QC business owner facing backlash after alleged homophobic statements


Quad Cities Unity Pride welcomed an estimated 2,000 people for their June 1-June 2 celebration to kick off a nine-day celebration.

Even with the party, the event has got some attention for the wrong reason.

Organizers said a Village of East Davenport business owner yelled homophobic remarks.

QC Unity Pride said John Wisor, who owns 11th Street Precinct made the remarks on two separate occasions during the event.

Local Four News reached out to John Wisor for comment about the statements people said he made, but Wisor said he would not talk at this time because of possible legal action.

For organizers with QC Unity Pride, they said now they’re working to move forward as they continue their celebrations. 

QC Unity Pride Michelle Royal said, “It’s been a very joyous weekend of love and happiness and sharing, and knowing that the L-G-B-T can come together as a family.” 

The more than week-long event to mark Pride Month for QC Unity Pride, organizers said is both a remembrance and celebration of their community. 

Royal said, “To remember stonewall and the riots that happened that created the first pride fest but it’s also a bridge to help people get from year to year.”

But some of what happened over the weekend is taking the spotlight off that goal.

QC Unity Pride Cody Hootman said, “He was yelling at us and calling us f****g queers.”
Royal said, “His quote was this was not the proper event and the kind of event that the village should put on.”

Twice, organizers said Village of East Davenport business owner John Wisor made the derogatory statements at people setting up for the Friday-Saturday StreetFest and again later Friday evening while the event was going on.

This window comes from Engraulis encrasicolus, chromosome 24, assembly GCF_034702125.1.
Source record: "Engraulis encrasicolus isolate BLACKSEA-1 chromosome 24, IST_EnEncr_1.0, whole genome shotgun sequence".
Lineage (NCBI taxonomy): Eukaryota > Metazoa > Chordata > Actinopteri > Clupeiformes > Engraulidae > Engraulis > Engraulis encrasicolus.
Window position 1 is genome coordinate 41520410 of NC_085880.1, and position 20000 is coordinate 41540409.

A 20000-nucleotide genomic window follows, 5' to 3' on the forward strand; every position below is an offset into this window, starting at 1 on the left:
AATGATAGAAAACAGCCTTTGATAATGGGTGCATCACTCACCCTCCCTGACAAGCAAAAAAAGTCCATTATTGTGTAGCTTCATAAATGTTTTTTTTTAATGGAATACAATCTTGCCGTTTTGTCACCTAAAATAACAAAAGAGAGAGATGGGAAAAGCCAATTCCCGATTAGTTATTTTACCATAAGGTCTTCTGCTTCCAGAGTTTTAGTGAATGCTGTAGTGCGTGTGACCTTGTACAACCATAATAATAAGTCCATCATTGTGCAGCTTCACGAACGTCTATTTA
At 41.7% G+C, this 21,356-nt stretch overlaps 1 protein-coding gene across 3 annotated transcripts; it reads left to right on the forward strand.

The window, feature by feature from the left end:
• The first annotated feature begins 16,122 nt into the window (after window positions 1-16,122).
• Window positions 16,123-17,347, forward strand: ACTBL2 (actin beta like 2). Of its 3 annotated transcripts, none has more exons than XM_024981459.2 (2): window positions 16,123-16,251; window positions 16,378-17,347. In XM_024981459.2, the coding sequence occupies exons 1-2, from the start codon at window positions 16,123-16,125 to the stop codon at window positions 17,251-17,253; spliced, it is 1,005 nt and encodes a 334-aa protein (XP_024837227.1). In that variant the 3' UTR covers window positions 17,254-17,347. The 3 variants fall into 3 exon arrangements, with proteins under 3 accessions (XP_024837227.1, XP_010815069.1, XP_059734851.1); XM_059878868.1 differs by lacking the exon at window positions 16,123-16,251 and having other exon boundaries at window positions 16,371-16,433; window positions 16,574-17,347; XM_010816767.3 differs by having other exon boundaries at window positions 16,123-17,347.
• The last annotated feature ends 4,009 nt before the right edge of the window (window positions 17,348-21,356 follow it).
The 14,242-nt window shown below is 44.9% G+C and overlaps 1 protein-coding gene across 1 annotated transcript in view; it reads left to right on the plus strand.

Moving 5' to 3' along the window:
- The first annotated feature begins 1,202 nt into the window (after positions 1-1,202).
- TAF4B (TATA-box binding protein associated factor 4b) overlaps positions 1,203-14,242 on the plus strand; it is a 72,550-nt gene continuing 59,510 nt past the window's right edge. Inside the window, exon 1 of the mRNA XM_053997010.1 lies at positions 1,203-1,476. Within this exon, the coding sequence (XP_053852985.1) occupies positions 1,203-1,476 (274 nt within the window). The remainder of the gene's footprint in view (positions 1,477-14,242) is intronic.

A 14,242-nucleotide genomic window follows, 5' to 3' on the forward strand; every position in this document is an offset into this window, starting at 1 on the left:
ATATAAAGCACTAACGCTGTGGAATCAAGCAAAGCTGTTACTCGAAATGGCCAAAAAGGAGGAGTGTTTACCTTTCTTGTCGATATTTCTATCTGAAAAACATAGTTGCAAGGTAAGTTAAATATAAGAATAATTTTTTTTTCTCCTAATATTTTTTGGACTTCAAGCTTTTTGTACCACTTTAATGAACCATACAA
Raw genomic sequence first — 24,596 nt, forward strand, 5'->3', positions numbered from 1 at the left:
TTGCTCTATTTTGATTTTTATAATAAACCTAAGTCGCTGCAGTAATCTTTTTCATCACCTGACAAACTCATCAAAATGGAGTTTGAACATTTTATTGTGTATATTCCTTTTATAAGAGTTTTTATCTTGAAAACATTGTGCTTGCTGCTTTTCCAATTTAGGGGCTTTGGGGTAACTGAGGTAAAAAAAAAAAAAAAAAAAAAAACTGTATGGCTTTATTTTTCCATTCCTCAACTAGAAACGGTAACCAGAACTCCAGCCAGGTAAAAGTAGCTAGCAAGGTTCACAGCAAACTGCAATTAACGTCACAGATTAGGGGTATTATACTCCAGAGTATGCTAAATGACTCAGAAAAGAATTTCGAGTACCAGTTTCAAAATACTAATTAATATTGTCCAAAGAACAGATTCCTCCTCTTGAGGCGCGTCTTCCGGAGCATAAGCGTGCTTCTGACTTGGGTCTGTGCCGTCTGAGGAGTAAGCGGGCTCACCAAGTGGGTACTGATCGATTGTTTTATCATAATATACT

Hootman said, “Stood our ground. Like, we’re here, we’re not letting you win. We had permission to be here, and we’re not going to roll over just because someone yells at us and calls us names.”

Cody Hootman said even the police were called as a precaution because they didn’t know if the situation would escalate. 
He and other organizers of the event said this language had been met with a stern condemnation including a social media campaign to boycott Wisor’s 11th Street Precinct Bar and Grill.

Royal said, “Feel sorry for the staff that works there because it’s going to affect their livelihood but bigotry cannot be tolerated.” 

For Hootman, the overall support from the community serves as a good counter to Wisor’s words

Hootman said, “Nice to know the community at large is very supportive here, and it makes me feel welcomed.”

Wisor isn’t a stranger to controversy. Several years ago, his attempts to build a house of his liking in the Village was met with some opposition until he spray-painted graffiti on his property to demo and construct a new home.

Pride week continues through Saturday with a parade. 

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